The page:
WikiLeaks founder Julian Assange seeks refuge in bid to avoid extradition
WIKILEAKS founder Julian Assange is seeking political asylum at the Ecuadorian Embassy in London after failing in his bid to avoid extradition to Sweden to face sex crime allegations.
The 40-year-old Australian is said to be inside the building in Knightsbridge, having gone there yesterday afternoon and requested asylum under the United Nations Human Rights Declaration.
Ecuador’s foreign minister Ricardo Patino told a press conference in the South American country last night that it was considering his request.
In a short statement, Mr Assange said: “I can confirm that today I arrived at the Ecuadorian Embassy and sought diplomatic sanctuary and political asylum. This application has been passed to the ministry of foreign affairs in the capital Quito.
“I am grateful to the Ecuadorian ambassador and the government of Ecuador for considering my application.”
Mr Patino said that Mr Assange had written to the country’s president, Rafael Correa, saying he was being persecuted and seeking asylum.
He said that the Australian had argued that “the authorities in his country will not defend his minimum guarantees in front of any government or ignore the obligation to protect a politically persecuted citizen”.
He added that Mr Assange had written that he could not return to his home country because it would not block his extradition to “a foreign country that applies the death penalty for the crime of espionage and sedition”.
The computer expert, who was on £240,000 bail after failing in several attempts to halt extradition, attracted several high-profile supporters including Ken Loach, film maker Michael Moore, journalist John Pilger, Nobel prize winner Sir John Sulston and socialite and charity fundraiser Jemima Khan, who each offered £20,000 as surety.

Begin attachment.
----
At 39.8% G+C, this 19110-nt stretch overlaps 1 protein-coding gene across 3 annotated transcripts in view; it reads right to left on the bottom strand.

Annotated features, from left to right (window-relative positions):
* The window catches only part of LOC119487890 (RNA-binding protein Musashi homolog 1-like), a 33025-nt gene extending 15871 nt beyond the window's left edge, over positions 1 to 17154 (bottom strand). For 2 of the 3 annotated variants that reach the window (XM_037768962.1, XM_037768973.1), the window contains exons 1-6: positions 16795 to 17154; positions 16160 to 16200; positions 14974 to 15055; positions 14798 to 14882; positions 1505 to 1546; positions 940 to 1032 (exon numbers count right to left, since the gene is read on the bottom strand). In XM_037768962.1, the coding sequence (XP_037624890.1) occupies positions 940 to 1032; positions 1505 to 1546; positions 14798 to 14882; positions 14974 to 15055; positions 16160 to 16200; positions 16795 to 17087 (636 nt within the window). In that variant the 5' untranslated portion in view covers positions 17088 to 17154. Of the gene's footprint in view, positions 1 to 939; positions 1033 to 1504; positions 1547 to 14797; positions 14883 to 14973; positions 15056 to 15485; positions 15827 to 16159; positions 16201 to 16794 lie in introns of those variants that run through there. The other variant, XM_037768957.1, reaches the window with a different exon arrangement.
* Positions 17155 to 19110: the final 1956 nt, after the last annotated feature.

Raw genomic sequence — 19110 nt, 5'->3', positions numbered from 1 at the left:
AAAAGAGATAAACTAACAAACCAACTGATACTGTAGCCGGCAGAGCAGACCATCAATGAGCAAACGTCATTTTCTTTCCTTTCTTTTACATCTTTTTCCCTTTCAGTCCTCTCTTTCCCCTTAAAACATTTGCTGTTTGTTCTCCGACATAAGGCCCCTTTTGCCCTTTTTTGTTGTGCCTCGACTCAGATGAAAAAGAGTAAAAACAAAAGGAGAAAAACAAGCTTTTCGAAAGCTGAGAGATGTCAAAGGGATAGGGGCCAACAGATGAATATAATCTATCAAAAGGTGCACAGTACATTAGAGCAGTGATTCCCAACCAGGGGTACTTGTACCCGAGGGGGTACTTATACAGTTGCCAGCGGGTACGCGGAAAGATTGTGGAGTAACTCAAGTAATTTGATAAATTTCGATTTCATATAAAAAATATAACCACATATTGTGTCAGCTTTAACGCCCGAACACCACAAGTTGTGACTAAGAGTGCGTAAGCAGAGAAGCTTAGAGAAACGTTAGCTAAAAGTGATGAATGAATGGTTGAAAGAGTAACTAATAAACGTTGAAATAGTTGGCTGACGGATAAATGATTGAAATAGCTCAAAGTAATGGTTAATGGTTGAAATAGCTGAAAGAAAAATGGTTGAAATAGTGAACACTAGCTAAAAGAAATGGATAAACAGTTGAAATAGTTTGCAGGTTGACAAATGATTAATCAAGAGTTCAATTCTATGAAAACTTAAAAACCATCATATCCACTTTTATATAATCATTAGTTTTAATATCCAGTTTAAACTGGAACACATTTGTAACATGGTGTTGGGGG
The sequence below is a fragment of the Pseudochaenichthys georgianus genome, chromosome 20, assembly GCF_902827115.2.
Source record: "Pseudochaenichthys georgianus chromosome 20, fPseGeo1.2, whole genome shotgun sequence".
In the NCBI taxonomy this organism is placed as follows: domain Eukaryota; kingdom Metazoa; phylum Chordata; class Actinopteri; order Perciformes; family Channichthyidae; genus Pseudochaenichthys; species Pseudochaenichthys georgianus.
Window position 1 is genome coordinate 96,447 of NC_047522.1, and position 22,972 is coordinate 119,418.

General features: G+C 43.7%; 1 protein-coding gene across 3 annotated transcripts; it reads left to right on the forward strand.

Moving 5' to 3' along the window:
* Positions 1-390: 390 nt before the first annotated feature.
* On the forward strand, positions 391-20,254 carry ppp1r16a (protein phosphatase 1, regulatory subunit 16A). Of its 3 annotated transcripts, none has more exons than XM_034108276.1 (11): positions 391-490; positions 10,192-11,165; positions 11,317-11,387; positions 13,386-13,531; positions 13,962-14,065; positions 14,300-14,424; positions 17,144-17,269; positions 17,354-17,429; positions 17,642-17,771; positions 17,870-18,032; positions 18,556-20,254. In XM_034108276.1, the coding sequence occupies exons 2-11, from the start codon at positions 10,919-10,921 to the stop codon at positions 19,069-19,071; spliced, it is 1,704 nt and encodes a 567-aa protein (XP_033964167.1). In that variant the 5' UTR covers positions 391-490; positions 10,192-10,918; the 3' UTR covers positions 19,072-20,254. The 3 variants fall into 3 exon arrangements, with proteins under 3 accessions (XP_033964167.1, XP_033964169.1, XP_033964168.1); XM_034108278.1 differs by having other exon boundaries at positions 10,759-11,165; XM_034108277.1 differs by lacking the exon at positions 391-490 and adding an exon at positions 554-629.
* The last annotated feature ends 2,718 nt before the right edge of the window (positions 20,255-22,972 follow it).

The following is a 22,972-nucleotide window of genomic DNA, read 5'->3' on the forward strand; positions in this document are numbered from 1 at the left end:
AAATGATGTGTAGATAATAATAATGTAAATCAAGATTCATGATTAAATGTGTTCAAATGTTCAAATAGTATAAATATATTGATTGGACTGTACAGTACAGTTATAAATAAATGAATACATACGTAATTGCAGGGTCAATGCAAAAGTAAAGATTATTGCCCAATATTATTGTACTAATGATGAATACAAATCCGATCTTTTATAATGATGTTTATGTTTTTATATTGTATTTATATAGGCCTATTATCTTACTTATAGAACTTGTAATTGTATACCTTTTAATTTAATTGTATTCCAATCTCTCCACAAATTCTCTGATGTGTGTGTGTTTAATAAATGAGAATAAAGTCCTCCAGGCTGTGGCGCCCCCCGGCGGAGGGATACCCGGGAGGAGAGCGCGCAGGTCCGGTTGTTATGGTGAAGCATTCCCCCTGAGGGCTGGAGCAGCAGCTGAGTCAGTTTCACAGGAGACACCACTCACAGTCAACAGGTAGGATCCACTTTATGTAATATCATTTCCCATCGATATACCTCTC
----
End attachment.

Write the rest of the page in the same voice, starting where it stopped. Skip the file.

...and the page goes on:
Other supporters included Bianca Jagger and veteran left-winger Tony Benn.
The Swedish authorities want him to answer accusations of raping a woman and sexually molesting and coercing another in Stockholm in August 2010 while on a visit to give a lecture.
Mr Assange, whose WikiLeaks website has published a mass of leaked diplomatic cables that embarrassed several governments and international businesses, insists the sex was consensual and the allegations are politically motivated.
The Supreme Court last month ruled in favour of a High Court ruling that his extradition was legal. Last week the Supreme Court refused an attempt by him to reopen his appeal against extradition, saying it was “without merit”.
He had until 28 June to ask European judges in Strasbourg to consider his case and postpone extradition on the basis that he has not had a fair hearing from the UK courts.
A statement issued on behalf of the Ecuadorian Embassy said Mr Assange would remain at the embassy while his request was considered.
“As a signatory to the United Nations Universal Declaration for Human Rights, with an obligation to review all applications for asylum, we have immediately passed his application on to the relevant department in Quito,” it said.
“The decision to consider Mr Assange’s application for protective asylum should in no way be interpreted as the government of Ecuador interfering in the judicial processes of either the United Kingdom or Sweden.”
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